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Midas funds take step in the right direction

Midas Capital’s balanced growth and balanced income funds appear to have turned a corner following last year’s poor run.

The latest factsheets show an improvement in the short-term performance for both funds, which had fallen into the fourth quartile.

Their contrarian investment approach, which invests against the consensus view of markets, went against them in the aftermath of the credit crunch.

The balanced growth fund has jumped into the second quartile over the last three months, producing a 3.4 per cent return which beats the sector average by 0.7 per cent.

The balanced income fund has edged into the third quartile over the same period with a 1.2 per cent return, 0.2 per cent below the sector average.

Midas Capital sees this as a step in the right direction but says it still has to make up lost ground as last year’s poor form damaged its long-term performance rankings.

Balanced growth fund manager Simon Edwards says that just as the funds were hurt on the way down by the positions they had taken, they have benefited from sharp increases in recent weeks.

Favouring corporate bonds relative to gilts is reaping rewards while some of the closed-ended funds held by Midas have taken steps to narrow their discounts through share buybacks.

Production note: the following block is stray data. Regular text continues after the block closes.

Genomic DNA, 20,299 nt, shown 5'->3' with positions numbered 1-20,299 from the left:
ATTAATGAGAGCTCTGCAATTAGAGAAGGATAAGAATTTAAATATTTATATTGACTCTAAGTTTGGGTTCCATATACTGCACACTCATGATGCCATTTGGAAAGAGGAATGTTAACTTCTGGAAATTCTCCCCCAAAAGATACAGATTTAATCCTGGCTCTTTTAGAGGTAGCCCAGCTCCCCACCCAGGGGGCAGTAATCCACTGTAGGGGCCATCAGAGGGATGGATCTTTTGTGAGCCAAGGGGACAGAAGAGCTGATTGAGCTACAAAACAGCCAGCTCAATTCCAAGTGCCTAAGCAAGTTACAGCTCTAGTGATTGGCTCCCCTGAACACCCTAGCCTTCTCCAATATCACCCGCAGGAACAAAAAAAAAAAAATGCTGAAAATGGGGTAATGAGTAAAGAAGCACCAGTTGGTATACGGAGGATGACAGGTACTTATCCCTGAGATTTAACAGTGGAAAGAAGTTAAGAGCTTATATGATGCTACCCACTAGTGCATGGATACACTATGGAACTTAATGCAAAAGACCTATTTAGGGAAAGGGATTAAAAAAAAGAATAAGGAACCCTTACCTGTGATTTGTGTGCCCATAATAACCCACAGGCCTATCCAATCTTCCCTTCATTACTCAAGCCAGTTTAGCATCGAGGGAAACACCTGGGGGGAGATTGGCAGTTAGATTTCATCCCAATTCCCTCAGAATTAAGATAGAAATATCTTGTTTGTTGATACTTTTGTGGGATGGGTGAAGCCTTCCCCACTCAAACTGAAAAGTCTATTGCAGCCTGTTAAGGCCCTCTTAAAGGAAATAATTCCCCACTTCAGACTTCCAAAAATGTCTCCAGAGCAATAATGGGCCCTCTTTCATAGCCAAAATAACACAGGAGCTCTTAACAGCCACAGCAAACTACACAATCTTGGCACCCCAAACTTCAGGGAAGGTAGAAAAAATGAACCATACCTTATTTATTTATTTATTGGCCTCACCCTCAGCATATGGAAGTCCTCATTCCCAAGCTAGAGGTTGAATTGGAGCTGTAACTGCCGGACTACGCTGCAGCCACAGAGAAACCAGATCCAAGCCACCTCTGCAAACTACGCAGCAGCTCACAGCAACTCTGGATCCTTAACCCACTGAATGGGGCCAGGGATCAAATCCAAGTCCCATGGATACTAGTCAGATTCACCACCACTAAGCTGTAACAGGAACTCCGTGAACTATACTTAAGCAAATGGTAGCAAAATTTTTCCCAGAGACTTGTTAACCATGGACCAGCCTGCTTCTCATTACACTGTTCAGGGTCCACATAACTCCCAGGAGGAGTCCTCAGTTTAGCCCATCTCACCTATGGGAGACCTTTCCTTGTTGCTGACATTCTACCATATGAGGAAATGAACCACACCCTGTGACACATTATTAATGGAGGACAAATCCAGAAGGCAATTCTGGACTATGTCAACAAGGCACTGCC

Edwards says: “We held our nerve, doubled up on investments in many cases and bought value as we felt it would come right at some point.”


Prime motivation

Money market funds have quickly become big business amid recent economic turmoil and Prime Rate Capital Management has enjoyed 600m-plus inflows in little more than a year.

N&P scraps intermediary arm

Norwich & Peterbrough has written to advisers to inform them that its intermediary arm, Astra Mortgages, has been closed to new business.

Trouble ahead - thumbnail

Pensions: trouble ahead?

The pace of change in the pension’s space has been little short of astonishing, and has left thousands of employers struggling to keep their pension policy compliant, and also on the right side of current best practice and governance. Many employers, and indeed many in the pensions industry itself, would like to see a period of no change during the next term of government. This would give all sides a chance to catch up and draw breath. 


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